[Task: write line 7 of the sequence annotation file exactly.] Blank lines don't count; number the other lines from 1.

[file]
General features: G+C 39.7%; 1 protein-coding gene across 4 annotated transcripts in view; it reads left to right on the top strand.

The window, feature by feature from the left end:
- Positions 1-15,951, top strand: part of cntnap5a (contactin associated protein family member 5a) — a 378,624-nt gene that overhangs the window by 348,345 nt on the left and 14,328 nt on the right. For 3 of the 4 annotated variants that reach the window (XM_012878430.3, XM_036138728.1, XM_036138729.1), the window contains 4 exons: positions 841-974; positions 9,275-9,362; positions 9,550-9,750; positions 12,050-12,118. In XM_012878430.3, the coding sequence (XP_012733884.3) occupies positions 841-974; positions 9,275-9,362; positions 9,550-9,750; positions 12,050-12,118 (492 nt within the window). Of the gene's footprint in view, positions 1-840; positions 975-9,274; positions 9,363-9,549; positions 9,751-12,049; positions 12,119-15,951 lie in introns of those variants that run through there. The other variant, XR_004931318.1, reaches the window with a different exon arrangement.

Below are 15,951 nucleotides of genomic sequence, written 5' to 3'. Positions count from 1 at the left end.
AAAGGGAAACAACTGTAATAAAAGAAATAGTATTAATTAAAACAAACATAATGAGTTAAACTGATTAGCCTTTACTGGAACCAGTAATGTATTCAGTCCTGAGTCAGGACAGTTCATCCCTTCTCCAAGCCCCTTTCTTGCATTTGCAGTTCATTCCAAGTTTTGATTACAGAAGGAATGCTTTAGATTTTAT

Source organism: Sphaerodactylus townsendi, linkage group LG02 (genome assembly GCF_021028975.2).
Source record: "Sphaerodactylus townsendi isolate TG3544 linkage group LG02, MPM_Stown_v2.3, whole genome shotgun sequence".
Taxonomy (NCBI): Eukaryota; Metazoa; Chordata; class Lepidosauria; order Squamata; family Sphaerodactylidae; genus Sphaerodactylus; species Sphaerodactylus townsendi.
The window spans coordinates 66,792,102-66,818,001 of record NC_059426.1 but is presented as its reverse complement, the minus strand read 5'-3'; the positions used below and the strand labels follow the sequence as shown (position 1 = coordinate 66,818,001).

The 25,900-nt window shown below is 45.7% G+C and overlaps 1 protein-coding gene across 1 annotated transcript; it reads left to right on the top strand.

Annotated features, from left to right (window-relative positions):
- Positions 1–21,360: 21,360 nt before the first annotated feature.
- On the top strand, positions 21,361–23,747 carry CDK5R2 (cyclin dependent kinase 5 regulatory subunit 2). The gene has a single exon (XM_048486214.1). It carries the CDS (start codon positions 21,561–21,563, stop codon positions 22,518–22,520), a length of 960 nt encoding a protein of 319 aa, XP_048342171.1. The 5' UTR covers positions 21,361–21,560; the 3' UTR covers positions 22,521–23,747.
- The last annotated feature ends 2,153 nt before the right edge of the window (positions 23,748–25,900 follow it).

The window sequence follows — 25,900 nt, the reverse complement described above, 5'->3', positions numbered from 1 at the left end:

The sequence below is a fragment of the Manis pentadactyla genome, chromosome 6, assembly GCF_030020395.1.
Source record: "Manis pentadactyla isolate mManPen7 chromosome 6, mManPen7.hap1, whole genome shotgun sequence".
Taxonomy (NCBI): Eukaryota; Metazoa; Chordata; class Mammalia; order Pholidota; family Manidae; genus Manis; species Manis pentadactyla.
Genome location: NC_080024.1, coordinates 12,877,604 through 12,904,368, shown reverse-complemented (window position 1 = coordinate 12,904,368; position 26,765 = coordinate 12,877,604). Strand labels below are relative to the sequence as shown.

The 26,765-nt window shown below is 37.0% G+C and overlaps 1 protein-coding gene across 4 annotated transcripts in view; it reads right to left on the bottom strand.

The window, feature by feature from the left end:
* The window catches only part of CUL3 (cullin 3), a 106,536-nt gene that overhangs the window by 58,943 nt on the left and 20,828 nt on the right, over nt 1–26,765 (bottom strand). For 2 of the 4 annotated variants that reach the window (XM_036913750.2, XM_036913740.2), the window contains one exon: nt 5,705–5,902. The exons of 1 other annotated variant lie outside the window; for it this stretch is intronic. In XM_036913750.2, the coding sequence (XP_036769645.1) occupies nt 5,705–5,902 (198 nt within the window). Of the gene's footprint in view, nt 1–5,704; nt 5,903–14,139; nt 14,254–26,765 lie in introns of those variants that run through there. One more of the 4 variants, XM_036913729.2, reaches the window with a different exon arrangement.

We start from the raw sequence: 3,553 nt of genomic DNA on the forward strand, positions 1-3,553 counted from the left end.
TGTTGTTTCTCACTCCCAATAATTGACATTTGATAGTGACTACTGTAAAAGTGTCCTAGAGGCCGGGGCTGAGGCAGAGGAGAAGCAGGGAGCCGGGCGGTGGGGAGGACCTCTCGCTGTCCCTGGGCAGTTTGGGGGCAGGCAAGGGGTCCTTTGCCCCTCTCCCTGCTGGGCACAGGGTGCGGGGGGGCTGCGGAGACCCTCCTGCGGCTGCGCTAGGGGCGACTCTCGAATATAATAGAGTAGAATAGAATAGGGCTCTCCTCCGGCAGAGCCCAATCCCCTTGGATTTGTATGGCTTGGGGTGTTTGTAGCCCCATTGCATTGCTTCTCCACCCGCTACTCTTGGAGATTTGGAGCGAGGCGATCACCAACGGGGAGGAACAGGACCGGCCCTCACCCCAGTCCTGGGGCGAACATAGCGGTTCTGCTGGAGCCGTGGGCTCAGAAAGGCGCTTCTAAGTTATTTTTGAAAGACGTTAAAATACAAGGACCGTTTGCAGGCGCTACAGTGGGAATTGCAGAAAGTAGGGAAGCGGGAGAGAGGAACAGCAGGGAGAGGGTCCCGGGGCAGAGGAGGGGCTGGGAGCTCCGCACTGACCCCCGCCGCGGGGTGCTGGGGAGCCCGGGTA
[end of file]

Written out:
Source record: "Sphaerodactylus townsendi isolate TG3544 linkage group LG02, MPM_Stown_v2.3, whole genome shotgun sequence".